12/2 Daily Links
December 2, 2010
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Sixty-three minutes of NBA action can take a toll on you. I bet the Thunder players were tired too.
What the pros are saying:
What I’m saying:
- It really is kind of staggering as to how many times the Thunder found themselves in a hole in the 4th, and each of the OT’s. What I really liked was the heightened concentration that resulted. They were very impatient at the beginning of the game, but slowed down and focused when it mattered the most. And nobody had greater concentration than Jeff Green and his three free throws at the end of the 2nd OT. Pure ice.
- Very interesting quote in Sheridan’s piece:
“Our coaches did a good job of warning us what play they might run, and that’s what they ran and we played it well. We knew that play was coming, and we stopped it” – Russell Westbrook
If that’s true, then WOW, that’s some pretty amazing game preparation and coaching by Brooks. Because if you watch the play break down, Westbrook clearly sags off of Farmar as he’s driving to the rim. Westbrook let him go, knowing that he’d kick it wide to the hot handed Morrow, and the Thunder then successfully trapped him in the corner. It’s like a classic judo move – let the opponent go the way they want to go, and then use their own force against them.
- Excellent point about the “Do we foul the man?” debate at the end of regulation. It will take more coaching and practicing the scenario, but the good rule of thumb is, if the man puts the ball on the court, he cannot simultaneously be in the act of shooting, and it’s safe to foul him. Morrow dribbled and then shot. Opportunity missed. Green caught, elevated, and shot. Bad foul, even if the shot hadn’t even come close.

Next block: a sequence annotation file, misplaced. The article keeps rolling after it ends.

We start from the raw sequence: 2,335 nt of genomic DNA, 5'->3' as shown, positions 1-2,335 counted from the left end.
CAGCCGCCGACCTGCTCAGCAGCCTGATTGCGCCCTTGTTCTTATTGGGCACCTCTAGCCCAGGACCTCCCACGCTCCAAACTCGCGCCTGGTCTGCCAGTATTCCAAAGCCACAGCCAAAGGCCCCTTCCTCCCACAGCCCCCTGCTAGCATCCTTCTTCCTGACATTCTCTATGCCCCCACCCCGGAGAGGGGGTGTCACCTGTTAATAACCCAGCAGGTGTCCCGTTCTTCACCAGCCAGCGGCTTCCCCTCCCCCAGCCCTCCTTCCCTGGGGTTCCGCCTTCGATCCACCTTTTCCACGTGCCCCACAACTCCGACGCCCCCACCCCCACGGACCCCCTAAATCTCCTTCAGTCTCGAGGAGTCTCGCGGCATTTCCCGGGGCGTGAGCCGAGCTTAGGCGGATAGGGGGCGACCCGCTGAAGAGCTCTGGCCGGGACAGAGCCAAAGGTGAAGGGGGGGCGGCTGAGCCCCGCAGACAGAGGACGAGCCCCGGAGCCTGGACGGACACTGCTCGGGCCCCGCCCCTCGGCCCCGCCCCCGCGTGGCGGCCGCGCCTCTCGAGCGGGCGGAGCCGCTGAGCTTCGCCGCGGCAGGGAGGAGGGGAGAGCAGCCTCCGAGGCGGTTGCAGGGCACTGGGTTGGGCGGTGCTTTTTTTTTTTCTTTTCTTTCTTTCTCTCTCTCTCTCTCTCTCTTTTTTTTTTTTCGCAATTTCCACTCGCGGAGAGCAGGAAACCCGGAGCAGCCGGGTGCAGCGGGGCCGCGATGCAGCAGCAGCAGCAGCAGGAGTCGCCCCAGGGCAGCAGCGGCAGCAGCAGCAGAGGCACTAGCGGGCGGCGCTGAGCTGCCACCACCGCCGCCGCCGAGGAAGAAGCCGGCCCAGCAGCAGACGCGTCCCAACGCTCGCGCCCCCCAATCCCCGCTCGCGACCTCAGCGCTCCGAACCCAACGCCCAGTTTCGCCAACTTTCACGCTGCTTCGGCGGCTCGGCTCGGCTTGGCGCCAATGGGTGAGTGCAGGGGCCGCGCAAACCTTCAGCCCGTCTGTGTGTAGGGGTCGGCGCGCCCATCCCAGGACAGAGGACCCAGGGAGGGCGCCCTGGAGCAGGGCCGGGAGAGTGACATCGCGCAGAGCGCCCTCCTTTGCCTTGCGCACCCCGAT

- Green also provided a wonderful template for Durant of all people. He was far more integrated in the offense, getting Durant-like shots, than Durant has all season. He was posting up, curling, popping, and slashing to the rim with total control and balance. He was patient in a way that Durant has not. (Which of course furthers my point that he’s the perfect guy to play 6th man by spelling Durant. They just don’t co-exist well since they play so similarly).
- Westbrook, best PG? Not quite yet. The true test of an elite PG is whether he can dominate a game without taking a shot.
- I loved the way James Harden stepped up in the game. He has really good body control. He started attacking the rim consistently in a way that reminded me a bit of hoops prodigy/NBA disappointment Kenny Anderson, right down to the lefty shot. Contrast that against Westbrook, who goes at the rim the same way Dwyane Wade does – to inflict maximum punishment.
- I don’t know if Mo Cheeks will get the nod this year for the HoF. He had a solid career and is widely known as one of the better PG’s of the 80’s. One thing that surprises me is how there has been very little discussion so far this year regarding his appearance on the Thunder’s bench and Westbrook’s meteoric rise as a Super-PG. Correlation? Causation? A little insight would be nice.
- Last note on Cheeks – even if he doesn’t make it to the HoF, in my mind he’ll be known forever for two things – helping Dr. J win his only NBA championship, and THIS. Sometimes it is the small moments, away from the fanfare, that shows us who the true men of character really are.
Add another one to the Westbrook jam lexicon.